The Ontario Superior Court has awarded general damages in excess of the cap in a sexual assault case, a first for the province, say lawyers.
Known as the trilogy, three cases from the late 1970s – Andrews v. Grand and Toy Alberta Limited, Thornton v. District No. 57 and Arnold v. Teno – established that plaintiffs could not recover more than $350,000 (adjusted for inflation) for non-pecuniary damages as the result of a catastrophic personal injury.
In D.S. v. Quesnelle, Justice Clyde Smith awarded $400,000 to a man repeatedly sexually assaulted by Louis Omer Quesnelle between 1987 and 1992. In a criminal trial, Quesnelle was convicted in 2013 and sentenced to five years in prison.
The nature of the assaults in D.S. v. Quesnelle made it “the worst of the worst cases,” says Loretta Merritt, a lawyer at Torkin Manes LLP, whose practice focuses on historical sexual abuse.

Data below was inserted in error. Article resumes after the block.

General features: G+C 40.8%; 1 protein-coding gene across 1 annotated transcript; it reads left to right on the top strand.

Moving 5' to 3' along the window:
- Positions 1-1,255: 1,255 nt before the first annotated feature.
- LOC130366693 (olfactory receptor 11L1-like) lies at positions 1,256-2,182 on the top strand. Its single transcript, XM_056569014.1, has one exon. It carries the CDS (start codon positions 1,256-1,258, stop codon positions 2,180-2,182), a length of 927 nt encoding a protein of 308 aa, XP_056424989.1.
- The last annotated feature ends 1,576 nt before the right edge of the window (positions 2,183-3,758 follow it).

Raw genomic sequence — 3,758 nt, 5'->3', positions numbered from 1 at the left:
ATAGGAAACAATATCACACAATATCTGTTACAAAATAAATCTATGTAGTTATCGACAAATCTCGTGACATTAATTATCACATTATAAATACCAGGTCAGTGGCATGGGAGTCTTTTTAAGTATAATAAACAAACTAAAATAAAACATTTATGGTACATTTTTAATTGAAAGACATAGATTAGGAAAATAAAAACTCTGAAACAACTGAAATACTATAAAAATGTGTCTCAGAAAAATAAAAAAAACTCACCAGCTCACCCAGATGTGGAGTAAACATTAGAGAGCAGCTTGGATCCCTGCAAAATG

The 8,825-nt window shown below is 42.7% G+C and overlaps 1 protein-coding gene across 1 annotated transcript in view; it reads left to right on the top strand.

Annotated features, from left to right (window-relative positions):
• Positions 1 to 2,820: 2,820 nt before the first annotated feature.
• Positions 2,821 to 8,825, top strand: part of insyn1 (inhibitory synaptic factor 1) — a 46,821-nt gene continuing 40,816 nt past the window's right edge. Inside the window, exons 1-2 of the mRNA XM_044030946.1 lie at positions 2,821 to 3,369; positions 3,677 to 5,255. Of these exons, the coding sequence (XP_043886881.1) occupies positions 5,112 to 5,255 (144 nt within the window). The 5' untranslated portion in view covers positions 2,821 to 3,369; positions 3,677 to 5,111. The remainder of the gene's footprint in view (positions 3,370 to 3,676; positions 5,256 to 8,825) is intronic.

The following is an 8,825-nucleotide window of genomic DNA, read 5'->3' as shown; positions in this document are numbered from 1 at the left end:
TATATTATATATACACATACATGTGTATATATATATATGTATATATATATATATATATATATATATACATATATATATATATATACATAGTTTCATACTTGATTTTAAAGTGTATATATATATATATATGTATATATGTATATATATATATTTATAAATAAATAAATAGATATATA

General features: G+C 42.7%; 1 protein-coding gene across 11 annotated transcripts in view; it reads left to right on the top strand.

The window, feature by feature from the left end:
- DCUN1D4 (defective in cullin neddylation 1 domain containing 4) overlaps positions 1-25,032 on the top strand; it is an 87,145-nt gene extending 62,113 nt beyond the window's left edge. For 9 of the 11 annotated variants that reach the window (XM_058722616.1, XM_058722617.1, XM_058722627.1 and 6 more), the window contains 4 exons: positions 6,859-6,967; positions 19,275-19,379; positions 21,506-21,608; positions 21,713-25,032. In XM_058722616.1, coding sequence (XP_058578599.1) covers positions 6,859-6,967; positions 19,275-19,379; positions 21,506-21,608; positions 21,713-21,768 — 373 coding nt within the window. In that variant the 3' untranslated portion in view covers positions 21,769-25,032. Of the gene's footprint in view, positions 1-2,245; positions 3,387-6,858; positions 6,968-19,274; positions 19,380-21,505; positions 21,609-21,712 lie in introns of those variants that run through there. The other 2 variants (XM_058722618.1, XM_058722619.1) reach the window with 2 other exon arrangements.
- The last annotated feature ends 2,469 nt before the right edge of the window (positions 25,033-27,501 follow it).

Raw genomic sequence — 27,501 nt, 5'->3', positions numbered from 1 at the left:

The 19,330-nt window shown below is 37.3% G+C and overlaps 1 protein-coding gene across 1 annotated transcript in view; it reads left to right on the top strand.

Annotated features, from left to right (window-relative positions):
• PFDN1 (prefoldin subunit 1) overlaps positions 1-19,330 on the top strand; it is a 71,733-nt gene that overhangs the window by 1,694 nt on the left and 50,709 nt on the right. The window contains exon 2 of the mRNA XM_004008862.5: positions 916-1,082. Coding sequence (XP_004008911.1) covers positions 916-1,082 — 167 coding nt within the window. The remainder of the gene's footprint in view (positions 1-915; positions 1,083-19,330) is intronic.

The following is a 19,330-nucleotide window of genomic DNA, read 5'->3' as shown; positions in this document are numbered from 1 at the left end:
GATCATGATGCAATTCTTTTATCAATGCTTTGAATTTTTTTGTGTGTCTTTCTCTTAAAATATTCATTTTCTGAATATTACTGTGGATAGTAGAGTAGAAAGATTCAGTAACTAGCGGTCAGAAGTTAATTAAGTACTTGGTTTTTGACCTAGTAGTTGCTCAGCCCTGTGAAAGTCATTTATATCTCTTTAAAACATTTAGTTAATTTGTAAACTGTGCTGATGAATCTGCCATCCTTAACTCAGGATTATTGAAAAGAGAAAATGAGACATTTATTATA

In awarding damages for pain and suffering, courts consider the age, vulnerability and subsequent impact of the plaintiff; the number, frequency and nature of the assaults and whether the respondent was in a position of trust, Merritt says. At the time of the abuse, the plaintiff was between five and 10, there were numerous, serious assaults and the assaults were “as invasive and degrading as they could be,” she says.
This article originally appeared in the Law Time. Visit the Law Times to read the complete article.